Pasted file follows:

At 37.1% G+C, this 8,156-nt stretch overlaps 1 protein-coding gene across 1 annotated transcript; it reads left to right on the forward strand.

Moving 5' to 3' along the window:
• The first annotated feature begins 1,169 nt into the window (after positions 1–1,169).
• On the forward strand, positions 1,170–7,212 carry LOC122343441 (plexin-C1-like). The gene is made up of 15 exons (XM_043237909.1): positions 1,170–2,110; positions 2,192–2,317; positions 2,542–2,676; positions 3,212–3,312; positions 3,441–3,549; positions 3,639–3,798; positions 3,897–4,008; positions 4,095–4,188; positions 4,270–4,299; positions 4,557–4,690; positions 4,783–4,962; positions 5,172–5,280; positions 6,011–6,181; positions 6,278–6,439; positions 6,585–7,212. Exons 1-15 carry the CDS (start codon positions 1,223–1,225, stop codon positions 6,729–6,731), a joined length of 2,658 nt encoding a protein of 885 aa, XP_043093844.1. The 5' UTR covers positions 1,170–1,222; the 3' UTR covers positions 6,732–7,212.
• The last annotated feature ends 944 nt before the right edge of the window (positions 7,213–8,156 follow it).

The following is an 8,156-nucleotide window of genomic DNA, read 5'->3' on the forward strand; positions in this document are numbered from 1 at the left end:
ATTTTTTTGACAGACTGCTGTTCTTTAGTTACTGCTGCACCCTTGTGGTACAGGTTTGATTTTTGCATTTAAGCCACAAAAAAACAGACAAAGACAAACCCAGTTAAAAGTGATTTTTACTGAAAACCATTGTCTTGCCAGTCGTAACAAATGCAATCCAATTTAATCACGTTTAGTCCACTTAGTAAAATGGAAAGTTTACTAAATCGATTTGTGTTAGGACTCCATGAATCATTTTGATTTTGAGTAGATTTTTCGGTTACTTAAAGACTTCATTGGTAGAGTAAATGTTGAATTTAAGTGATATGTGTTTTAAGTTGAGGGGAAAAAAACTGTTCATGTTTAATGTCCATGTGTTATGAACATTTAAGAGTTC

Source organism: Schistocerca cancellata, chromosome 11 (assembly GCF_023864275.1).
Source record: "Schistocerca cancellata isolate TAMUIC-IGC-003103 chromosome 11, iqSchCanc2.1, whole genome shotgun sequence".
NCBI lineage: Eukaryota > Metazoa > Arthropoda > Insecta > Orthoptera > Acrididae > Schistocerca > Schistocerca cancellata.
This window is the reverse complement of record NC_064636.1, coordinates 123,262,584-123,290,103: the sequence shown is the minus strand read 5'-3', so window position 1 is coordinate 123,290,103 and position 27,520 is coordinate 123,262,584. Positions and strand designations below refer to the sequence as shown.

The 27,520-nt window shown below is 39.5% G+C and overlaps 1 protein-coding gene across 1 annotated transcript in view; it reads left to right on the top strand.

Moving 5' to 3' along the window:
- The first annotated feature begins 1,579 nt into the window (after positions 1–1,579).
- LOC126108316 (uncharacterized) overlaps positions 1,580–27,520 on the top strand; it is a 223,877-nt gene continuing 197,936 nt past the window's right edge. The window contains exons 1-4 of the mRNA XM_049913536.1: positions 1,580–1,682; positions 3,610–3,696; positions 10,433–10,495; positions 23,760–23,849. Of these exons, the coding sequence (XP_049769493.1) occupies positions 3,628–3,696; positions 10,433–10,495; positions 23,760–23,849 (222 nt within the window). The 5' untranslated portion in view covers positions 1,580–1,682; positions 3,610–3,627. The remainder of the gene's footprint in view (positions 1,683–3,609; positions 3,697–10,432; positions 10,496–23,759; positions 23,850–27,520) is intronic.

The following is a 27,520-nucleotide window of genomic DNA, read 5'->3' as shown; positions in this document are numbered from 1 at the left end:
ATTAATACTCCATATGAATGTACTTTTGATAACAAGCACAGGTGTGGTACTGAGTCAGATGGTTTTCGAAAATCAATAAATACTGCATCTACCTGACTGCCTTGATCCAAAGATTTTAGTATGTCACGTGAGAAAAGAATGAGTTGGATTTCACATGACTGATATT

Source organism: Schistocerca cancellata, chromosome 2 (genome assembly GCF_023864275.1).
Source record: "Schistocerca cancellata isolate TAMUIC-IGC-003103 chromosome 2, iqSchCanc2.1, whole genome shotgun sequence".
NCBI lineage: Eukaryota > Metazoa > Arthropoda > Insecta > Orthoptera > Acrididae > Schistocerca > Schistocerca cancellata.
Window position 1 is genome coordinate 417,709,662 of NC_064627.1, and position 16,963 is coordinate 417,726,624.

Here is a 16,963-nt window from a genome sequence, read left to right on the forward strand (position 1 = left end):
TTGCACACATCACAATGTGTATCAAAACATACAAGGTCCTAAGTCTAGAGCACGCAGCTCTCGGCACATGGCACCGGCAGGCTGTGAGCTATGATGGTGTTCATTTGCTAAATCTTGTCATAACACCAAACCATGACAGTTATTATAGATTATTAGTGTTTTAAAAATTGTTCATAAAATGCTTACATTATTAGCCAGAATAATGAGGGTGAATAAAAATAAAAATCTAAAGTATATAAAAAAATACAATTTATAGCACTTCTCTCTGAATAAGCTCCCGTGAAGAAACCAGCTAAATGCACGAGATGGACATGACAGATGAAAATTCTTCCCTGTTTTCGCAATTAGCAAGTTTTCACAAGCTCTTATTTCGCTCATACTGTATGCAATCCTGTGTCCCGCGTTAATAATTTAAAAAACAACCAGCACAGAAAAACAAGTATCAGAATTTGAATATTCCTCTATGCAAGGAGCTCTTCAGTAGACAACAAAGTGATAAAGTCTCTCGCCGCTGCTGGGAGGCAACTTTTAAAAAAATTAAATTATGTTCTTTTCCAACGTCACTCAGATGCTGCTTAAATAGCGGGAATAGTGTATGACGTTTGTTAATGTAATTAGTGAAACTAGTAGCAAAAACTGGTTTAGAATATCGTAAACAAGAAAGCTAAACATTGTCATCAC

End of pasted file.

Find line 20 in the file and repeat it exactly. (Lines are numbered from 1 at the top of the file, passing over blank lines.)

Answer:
NCBI lineage: Eukaryota > Metazoa > Arthropoda > Insecta > Orthoptera > Acrididae > Schistocerca > Schistocerca cancellata.